Christmas: It’s about the Brussel Sprouts not the buying & spending

Christmas 2005 was my best Christmas EVER. I spent the day knee deep in mud, shared one slice of Christmas cake with my family and sang Christmas carols with complete strangers. We were travelling to the Maasai Mara in Kenya in a rusty old minivan and spent 14 hours of Christmas Day waiting, patiently, to cross a flooded river. There were no presents, no decorations and no lavish commercial displays of affection. Instead me, my mum, dad and sister laughed until our bellies ached, created impromptu no-prop’s Christmas games, celebrated uninterrupted quality time together and made memories we’ll cherish forever.

This year Christmas spending is set to cost each Australian AUD $1,079.00. Research by the Commonwealth Bank forecasts that Aussie’s will spend $7.6 billion on gifts and $4.6 billion on Christmas holidays, whilst research in the USA suggests that the average American will spend more than 15 hours in the next three weeks shopping for gifts.

Many believe that Christmas is now more about spending money.

  • In the run up to Christmas 2012 TV personality and I Quit Sugar author Sarah Wilson wrote “of the $50 billion we will spend on gifts in Australia this Christmas (2012) $700 million will be in landfill by February 2013”. More recently she wrote “Australians toss $8 billion worth of edible food every year”.
  • Minimalist Joshua Becker wrote “many of us search department store shelves to find the perfect gift for “someone who has everything,” whilst 768 million people do not have access to clean drinking water and 2.5 billion people live without proper sanitation”.

So I’m asking “Christmas. Is it about the Brussel Sprouts, not the buying & spending?”

Yes, personally, I believe it is.

In a recent Courier Mail article “tis the season to spend up” Commonwealth bank economist Diana Mousina says “there were still more negative consumers than positive consumers, the majority of people are concerned that the unemployment rate will keep going up” ….. and I’m one of ‘em.

This year I’ve been calling myself a revolutionary – just like Russell Brand! – because I’m buying nothing new or second hand for one whole year. I’ve just completed the eleventh month of my 12-month (2014) lifestyle experiment. So here are my 5 things I’m doing this festive season

1. Presence is the present

I’m spending time not money with the people I love and cherish. I’m switching off the TV, the phone, the computer and the social media. I’m reconnecting. I’m giving people my quality time not my money. That means helping my friend Deb with the homeless shelter soup kitchen, listening lunches with colleagues, long beach walks with my best friends and good fun days out with my family. In today’s frantically busy world an hour of time is priceless and so sharing each other’s presence really is the greatest present of all.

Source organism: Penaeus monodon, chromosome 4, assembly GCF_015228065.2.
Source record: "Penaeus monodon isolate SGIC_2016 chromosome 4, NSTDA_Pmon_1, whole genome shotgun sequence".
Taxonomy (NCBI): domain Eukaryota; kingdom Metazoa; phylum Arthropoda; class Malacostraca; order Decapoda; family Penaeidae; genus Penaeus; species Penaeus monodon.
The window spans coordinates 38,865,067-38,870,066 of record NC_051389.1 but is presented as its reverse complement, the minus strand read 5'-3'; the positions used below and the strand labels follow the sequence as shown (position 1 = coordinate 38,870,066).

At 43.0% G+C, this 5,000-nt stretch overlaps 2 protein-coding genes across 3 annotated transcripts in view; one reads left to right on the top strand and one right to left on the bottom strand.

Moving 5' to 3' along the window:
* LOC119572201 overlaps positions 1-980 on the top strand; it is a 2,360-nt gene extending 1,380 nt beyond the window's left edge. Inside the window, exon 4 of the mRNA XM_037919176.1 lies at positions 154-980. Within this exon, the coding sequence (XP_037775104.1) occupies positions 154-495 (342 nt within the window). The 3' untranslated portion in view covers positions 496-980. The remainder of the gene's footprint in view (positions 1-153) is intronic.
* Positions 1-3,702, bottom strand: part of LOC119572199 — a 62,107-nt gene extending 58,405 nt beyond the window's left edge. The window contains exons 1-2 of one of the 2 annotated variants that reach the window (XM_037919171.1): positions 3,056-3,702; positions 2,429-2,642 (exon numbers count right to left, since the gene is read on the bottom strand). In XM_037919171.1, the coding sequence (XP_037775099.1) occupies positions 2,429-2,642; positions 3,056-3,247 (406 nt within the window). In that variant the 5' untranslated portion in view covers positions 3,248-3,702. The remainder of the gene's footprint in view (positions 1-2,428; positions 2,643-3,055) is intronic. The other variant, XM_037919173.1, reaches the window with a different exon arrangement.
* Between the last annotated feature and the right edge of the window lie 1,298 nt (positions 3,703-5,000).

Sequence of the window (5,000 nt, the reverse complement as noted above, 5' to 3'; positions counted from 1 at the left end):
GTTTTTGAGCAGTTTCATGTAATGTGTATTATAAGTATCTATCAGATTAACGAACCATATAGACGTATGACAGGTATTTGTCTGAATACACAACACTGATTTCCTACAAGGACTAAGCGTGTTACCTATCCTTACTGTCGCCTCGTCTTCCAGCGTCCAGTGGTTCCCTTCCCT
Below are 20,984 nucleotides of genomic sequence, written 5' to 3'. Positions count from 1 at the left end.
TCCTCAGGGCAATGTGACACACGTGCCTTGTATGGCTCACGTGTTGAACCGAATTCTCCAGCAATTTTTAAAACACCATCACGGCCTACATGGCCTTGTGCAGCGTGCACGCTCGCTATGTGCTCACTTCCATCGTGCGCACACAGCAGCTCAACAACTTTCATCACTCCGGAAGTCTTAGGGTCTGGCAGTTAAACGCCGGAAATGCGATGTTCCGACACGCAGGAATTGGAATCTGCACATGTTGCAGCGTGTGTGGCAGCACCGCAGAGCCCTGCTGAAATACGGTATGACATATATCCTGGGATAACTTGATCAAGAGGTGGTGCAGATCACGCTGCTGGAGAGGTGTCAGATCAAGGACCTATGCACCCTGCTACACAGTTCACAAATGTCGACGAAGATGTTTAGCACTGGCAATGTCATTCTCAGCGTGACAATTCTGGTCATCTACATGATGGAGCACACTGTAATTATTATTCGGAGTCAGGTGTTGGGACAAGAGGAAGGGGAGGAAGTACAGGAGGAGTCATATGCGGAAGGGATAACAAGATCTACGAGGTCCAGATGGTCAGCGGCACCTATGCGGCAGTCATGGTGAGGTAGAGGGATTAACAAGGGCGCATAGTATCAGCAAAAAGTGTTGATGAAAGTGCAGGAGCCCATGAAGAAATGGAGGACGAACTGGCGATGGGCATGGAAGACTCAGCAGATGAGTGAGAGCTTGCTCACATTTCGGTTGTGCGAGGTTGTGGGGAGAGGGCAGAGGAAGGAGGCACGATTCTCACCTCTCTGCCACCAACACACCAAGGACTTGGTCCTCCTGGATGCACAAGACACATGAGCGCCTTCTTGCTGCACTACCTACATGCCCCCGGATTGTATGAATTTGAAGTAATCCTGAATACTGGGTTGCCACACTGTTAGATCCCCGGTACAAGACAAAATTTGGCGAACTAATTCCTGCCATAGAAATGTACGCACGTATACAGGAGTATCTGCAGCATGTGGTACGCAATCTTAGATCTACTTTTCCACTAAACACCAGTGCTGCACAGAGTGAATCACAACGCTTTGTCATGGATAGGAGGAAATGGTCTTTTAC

2. Re-gifting

I’m not too embarrassed to re-gift. My Great Aunt May was a serial re-gifter. Years ago it was frowned upon but with the rise of swapping, sharing and restaurant doggie bags anything goes. I’m finding precious books I’ve read and loved, I’m writing a personal message inside and I’m re-gifting them to someone who’ll appreciate them just as much as me. Happiness doesn’t have to be purchased in a store.

3. Experiences and memories

It’s the memories we make, not the presents we receive that we’ll remember for years to come. I’m giving my family, who I only see once or twice a year, experiences to treasure not something manufactured and wrapped in plastic. I’ll express my love with things they love; membership to the local lawn bowls club for my Dad, movie tickets, coffee vouchers and afternoon teas after long country walks.

This year me and my mum will be hanging out to see the Queen and royal family attend the Christmas Day church service. We hope to get some selfie’s, so look out for us on TV!

 4. Borrowing not buying

I’m borrowing, not buying. If I need extra plates, cutlery or chairs I’ll borrow them from neighbours. Moses henry Cass said “We do not inherit the earth from our ancestors; we borrow it from our children”. Our world’s resources are limited so I’m borrowing what I need, if and when, I actually need it.

5. Contentment not comparing

Everyone is on a different life journey and we all have a different story. Let’s not compare our Christmas with others instead let’s enjoy the one we have. Let’s be content with what we own, the size of our home, the age of our car and the dynamics of our families. Sure, the Smith family will have an argument – or three! – on Christmas Day but Christmas, we know, is a celebration of being together, not the perfect tree.

It all sounds easy, right?

If we really want Christmas to be about the Brussels, not the buying let’s share each other’s presence as the greatest present of all, let us not be too embarrassed to re-gift, let’s give the people we love memories to treasure, let’s be happy borrowing not buying and let us be content with everything that we are and have. That way, even if we are knee deep in mud with only one slice of cake to serve all four, we’ll make Christmas memories we’ll cherish forever. Happy Christmas one and all.

Do you agree?

What inspires you at Christmas?

What would you do for family and friends instead of buying gifts?

My 2nd book “Spent – 7 steps to break your impulse shopping addiction and buying ‘stuff’ habit without dramatically changing your life” should be on sale in January/February 2015 in e-book format on Apple, Amazon, Kobo, Nook and other outlets (approx. $4.99). To pre order a copy please email me now Rachel.smith@aecom.com

Image: www.foodrepublic.com

 

@StGeorgeBank in @couriermail  (4/12/14) say “Less than 40% of Aussie’s save $ for Christmas, 12% pay for everything on credit but 18% are ‘cutting back’ this year”